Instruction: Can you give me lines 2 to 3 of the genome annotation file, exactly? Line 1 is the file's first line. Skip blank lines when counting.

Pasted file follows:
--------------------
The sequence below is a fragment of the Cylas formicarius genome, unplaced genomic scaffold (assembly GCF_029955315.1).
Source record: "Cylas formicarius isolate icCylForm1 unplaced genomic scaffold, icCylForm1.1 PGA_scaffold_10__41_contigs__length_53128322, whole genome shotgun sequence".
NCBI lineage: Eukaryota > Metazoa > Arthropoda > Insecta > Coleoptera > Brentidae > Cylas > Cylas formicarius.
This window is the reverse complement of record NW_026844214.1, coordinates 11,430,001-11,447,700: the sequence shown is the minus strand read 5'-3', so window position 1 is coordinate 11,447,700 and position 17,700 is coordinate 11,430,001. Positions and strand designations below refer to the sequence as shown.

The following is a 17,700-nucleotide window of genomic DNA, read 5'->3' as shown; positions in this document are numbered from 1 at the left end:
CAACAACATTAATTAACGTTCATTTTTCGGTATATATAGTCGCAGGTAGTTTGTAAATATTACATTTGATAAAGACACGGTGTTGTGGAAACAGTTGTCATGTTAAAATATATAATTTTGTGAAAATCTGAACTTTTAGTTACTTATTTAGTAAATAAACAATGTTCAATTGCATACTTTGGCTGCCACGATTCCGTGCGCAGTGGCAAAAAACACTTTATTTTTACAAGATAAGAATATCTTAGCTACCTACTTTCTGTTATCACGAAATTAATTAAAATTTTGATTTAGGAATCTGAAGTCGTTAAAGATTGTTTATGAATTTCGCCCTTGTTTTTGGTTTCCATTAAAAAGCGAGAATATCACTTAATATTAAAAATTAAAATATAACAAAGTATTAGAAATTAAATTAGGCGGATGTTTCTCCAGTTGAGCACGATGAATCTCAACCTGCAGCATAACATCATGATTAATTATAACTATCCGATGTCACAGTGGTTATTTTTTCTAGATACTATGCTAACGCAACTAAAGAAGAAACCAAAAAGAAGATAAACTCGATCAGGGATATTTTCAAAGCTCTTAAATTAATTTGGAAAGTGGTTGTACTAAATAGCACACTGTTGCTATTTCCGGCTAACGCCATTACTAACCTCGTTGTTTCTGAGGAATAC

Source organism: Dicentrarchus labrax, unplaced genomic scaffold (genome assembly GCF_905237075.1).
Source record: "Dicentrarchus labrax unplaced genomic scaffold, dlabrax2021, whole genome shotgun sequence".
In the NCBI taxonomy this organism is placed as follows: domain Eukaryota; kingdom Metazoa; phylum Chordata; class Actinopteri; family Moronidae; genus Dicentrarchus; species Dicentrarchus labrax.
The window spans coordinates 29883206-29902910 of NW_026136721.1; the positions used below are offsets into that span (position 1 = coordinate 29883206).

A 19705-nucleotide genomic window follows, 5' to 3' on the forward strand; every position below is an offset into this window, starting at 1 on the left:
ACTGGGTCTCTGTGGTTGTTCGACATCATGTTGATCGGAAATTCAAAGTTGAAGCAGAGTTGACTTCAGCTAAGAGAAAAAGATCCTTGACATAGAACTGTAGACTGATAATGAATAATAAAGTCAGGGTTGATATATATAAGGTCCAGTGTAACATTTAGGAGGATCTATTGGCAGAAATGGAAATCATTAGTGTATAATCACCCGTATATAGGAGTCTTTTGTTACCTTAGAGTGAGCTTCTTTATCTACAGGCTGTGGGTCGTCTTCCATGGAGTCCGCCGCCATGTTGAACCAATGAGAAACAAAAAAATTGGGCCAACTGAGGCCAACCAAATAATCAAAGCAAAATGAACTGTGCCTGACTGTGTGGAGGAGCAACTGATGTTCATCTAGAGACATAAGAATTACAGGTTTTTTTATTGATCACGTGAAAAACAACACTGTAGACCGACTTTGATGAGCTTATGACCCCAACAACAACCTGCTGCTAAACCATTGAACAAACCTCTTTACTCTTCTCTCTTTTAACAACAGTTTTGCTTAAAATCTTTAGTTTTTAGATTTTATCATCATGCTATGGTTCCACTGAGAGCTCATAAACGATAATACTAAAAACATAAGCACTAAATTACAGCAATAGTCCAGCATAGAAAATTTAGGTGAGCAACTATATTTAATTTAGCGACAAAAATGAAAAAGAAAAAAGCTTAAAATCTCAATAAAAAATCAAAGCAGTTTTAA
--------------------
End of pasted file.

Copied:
Source record: "Cylas formicarius isolate icCylForm1 unplaced genomic scaffold, icCylForm1.1 PGA_scaffold_10__41_contigs__length_53128322, whole genome shotgun sequence".
NCBI lineage: Eukaryota > Metazoa > Arthropoda > Insecta > Coleoptera > Brentidae > Cylas > Cylas formicarius.